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This was the month I got back my chick lit mojo, kickstarted by rereading the Crazy Rich Asians trilogy on my Singapore trip.

Man of her match, Sakshama Puri Dhariwal.

I’m a fan, even though her work veers sometimes into Mills and Boon territory. Read my thoughts on my chick lit blog here.

The Gardener and the Carpenter: What the New Science of Child Development Tells Us About the Relationship Between Parents and Children, Alison Gopnik

The central thesis is that we should be parenting (the metaphor of which is a carpenter shaping  a chair according to a prefixed vision) but being parents (which is like bring a gardener providing space to flourish)

The book provides answers to some questions: Why do children take up so much energy? Why is human childhood so long? Why do we love as we do? Why do kids play?

The basic thesis: Parents, leave those kids alone.

She won by heart by being one of those rare experts not to mouth-froth over screens. On the effect of screen time on kids, she basically says, “we don’t know”. But points out that people had very similar anxieties over books, which can also be addictive (don’t I know it).

Baltimore Blues and Charm City, Laura Lippman

These are is the two novels in Tess Monaghan series, and it looks like I’m going to follow this one.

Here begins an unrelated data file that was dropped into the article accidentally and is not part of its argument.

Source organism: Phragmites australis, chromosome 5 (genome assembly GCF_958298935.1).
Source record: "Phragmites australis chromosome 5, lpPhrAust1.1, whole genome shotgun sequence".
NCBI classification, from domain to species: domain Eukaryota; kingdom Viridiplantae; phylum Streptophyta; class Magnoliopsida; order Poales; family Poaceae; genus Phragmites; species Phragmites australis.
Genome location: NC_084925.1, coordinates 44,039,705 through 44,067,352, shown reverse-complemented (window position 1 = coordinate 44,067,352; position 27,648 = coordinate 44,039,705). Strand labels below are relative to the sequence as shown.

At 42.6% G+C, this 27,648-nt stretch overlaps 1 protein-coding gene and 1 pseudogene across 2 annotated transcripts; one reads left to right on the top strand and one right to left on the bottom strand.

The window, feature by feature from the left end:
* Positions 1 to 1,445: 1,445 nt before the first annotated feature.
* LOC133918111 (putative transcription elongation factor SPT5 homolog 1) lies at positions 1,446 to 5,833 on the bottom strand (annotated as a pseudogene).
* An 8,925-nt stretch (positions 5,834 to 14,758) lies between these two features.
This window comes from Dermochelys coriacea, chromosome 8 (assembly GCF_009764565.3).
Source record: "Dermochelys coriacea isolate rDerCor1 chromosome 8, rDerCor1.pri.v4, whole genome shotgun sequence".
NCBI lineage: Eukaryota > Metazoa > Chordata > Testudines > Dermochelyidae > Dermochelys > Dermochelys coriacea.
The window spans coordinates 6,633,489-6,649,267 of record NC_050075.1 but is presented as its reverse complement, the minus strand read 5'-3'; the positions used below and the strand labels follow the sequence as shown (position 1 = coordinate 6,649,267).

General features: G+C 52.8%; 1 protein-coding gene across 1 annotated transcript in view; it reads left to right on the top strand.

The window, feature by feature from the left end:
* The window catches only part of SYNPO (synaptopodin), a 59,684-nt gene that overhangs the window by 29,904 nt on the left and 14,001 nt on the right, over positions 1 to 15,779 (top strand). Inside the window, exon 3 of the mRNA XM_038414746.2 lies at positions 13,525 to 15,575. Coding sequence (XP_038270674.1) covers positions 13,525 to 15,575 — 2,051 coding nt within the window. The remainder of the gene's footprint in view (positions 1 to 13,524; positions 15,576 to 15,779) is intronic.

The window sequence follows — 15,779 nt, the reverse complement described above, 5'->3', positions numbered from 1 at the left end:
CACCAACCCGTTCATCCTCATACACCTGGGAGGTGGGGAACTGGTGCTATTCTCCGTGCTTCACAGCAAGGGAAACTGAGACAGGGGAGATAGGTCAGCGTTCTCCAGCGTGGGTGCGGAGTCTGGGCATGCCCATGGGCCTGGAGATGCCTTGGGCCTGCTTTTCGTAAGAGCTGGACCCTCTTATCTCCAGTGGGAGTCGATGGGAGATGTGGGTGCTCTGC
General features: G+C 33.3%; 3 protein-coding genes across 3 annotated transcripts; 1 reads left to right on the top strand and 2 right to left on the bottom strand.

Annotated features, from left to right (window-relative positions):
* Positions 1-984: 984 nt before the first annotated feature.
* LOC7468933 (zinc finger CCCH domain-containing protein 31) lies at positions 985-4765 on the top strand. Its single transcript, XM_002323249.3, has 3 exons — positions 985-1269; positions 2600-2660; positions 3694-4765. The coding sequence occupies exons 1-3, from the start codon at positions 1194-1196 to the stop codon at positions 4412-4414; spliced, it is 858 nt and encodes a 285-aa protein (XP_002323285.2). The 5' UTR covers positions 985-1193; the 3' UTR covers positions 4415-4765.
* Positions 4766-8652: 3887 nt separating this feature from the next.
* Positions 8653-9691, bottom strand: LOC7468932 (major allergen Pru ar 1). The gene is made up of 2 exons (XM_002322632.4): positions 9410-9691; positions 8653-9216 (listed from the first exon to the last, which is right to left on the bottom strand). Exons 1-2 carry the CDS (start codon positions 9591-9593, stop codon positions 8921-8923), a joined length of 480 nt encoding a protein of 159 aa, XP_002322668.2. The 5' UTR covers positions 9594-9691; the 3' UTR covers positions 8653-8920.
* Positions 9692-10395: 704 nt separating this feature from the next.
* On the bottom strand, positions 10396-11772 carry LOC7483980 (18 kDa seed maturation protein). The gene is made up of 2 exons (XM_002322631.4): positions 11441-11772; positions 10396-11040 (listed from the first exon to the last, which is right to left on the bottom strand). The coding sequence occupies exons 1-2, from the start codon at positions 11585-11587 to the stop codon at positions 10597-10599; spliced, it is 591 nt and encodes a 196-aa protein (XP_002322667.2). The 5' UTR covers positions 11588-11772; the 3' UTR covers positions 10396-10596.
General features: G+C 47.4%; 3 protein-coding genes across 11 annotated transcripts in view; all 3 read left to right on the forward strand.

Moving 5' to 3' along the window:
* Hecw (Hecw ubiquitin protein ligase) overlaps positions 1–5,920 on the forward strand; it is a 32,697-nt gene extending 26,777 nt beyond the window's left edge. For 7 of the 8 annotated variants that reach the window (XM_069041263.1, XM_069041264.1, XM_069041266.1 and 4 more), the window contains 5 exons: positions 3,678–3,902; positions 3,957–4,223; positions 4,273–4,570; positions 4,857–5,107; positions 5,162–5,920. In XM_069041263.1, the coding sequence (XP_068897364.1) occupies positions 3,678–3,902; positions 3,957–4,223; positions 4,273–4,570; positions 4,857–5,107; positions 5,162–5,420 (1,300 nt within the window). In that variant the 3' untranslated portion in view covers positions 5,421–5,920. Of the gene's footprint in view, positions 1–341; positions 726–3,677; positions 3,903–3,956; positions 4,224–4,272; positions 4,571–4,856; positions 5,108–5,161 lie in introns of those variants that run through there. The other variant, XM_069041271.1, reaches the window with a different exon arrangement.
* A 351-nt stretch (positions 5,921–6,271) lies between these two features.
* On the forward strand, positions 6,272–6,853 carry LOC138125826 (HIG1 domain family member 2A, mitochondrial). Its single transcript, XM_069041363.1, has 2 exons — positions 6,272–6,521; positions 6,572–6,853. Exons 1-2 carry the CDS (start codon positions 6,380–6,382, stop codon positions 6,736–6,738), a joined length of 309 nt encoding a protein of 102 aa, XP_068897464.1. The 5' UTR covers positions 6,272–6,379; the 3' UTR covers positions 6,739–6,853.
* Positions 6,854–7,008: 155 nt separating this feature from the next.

One problem I have with it is the protagonist’s seemingly adversarial relationship with women. It’s not obvious, but there’s a subtle sneering. If you’ve read the series, did this strike you?

Still, it’s well written and plotted, and I figure I’ll keep reading them.

Manspotting, Ritu Bhatia

This is about the kind of single life that is probably more common but gets less narrative attention – the divorced single woman with kids. Read my thoughts on the chick lit blog here.

The Seven and a Half Lives of Evelyn Hardcastle, Stuart Turnton

Almost gave it up but then it started to grip me. The third book I’ve read now which plays with the idea of time. Kate Atkinson’s Life After Life asked “what if you could live your life again and again till you got it right?” This one asks:  “What if you could live it again and again in a different body till you discovered the truth?”

It’s plays with the idea of the classic detective story – a group of people gathers for a party and there’ll be a murder” – by allowing the protagonist to get to know another person from the inside and himslf from the from the outside.

Unmarrigeable, Soniah Kamal

One of the best Pride and Prejudice rewrites I’ve ever had the pleasure of reading. My thoughts here.